Term deposit rates up
Lawrence Agcaoili (The Philippine Star) - September 13, 2017 - 4:00pm

MANILA, Philippines — Term deposit rates rose yesterday, bringing the seven-day term deposits to 3.3484 percent from last week’s 3.3334 percent with accepted rates ranging from 3.235 to 3.4 percent.

The yield of the 28-day term deposits increased to 3.495 percent from 3.491 percent as accepted yields ranged between 3.45 and 3.5 percent.

The term deposit auction facility (TDF) remained undersubscribed as total tenders for the P150-billion offering reached only P139.27 billion yesterday.

Tenders for the shorter-dated term deposits amounted to P37.83 billion, lower than the offer size of P40 billion while that of the longer-dated term deposit offering of P110 billion only attracted P101.44 billion worth of tenders.

BSP officer-in-charge Diwa Guinigundo said the market continued to prefer shorter-dated debt instruments due to the volatility brought about by the normalization of interest rates in the US.

The US Fed has raised interest rates twice this year, one in March and another one in June. It is expected to implement one more rate hike this year.

 “The situation continues to be very fluid. I believe the market still prefers short tenors, although with the probability of a US Fed funds rate increase diminishing this year, some segments may test longer than seven days,” Guinigundo said.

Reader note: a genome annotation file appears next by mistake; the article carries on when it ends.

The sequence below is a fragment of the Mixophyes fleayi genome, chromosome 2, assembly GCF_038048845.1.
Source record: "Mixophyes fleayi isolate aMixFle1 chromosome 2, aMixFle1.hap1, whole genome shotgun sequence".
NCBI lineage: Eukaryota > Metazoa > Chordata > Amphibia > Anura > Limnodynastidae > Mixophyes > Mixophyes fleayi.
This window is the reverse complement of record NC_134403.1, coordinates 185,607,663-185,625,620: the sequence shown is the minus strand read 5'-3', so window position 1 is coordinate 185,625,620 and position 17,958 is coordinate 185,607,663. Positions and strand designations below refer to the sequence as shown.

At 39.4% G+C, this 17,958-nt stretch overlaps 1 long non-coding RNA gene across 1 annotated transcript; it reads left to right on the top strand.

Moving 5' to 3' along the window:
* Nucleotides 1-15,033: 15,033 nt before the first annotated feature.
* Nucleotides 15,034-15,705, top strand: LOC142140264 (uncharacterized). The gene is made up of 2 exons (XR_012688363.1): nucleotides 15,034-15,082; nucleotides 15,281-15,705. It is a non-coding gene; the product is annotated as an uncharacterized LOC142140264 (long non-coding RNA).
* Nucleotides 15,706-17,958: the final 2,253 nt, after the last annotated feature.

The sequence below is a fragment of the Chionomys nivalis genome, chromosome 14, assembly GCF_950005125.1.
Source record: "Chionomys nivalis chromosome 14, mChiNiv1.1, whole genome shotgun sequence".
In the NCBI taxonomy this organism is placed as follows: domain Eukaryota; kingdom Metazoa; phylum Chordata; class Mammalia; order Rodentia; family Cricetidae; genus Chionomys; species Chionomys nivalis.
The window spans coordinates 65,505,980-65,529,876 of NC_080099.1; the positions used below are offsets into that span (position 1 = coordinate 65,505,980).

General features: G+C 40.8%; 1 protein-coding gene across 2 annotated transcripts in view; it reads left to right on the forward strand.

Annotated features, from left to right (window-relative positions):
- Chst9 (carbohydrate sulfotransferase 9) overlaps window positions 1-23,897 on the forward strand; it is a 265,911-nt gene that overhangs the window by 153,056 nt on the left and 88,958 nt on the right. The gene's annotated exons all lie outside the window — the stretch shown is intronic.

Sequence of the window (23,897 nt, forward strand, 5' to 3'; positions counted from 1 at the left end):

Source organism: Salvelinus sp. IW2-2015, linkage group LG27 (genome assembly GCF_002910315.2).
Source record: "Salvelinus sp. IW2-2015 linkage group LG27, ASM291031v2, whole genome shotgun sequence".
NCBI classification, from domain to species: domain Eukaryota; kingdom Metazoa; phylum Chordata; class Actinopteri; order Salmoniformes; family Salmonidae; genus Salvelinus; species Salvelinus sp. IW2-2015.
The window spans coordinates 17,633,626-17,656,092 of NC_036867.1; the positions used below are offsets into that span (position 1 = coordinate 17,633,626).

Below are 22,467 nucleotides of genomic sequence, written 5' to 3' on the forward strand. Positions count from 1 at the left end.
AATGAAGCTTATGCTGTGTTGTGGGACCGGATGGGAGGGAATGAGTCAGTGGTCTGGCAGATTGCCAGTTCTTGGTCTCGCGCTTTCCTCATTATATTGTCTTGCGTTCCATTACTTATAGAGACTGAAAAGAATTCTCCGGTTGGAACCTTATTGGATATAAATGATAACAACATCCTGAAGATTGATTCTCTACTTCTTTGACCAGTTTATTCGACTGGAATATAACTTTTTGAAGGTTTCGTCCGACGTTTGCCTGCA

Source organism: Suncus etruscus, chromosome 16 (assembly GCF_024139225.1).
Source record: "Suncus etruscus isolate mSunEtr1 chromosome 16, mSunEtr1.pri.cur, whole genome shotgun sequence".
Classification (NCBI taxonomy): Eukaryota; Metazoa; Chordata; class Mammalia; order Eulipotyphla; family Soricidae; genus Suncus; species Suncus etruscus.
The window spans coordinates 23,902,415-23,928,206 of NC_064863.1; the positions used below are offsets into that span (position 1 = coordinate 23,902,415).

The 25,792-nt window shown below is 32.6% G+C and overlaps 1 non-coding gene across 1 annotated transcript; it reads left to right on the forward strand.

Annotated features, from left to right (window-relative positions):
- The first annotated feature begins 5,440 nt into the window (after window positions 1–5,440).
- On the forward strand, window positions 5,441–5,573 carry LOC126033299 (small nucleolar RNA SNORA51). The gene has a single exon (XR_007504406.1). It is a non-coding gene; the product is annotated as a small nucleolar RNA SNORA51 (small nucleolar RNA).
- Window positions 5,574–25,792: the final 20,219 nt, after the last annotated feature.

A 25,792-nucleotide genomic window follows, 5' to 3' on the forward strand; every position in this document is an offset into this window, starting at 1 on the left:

Likewise, the BSP deputy governor said market appetite would change once the massive infrastructure spending under the Build, Build, Build program kicks off.

 “Once the national government issues bonds in a bigger way to support higher public spending on infra, market appetite is bound to change,” Guinigundo said.

The national government has lowered its foreign commercial borrowings by 54.5 percent to $1 billion next year from the planned $2.2 billion this year as it almost doubled its programmed concessional loans to $1.65 billion from $849.4 million.

 “What is important at this point is that the interest rate dynamics is broadly steady, interest rate volatility remains manageable. Takes longer time series to really establish firmer trend,” Guinigundo said.

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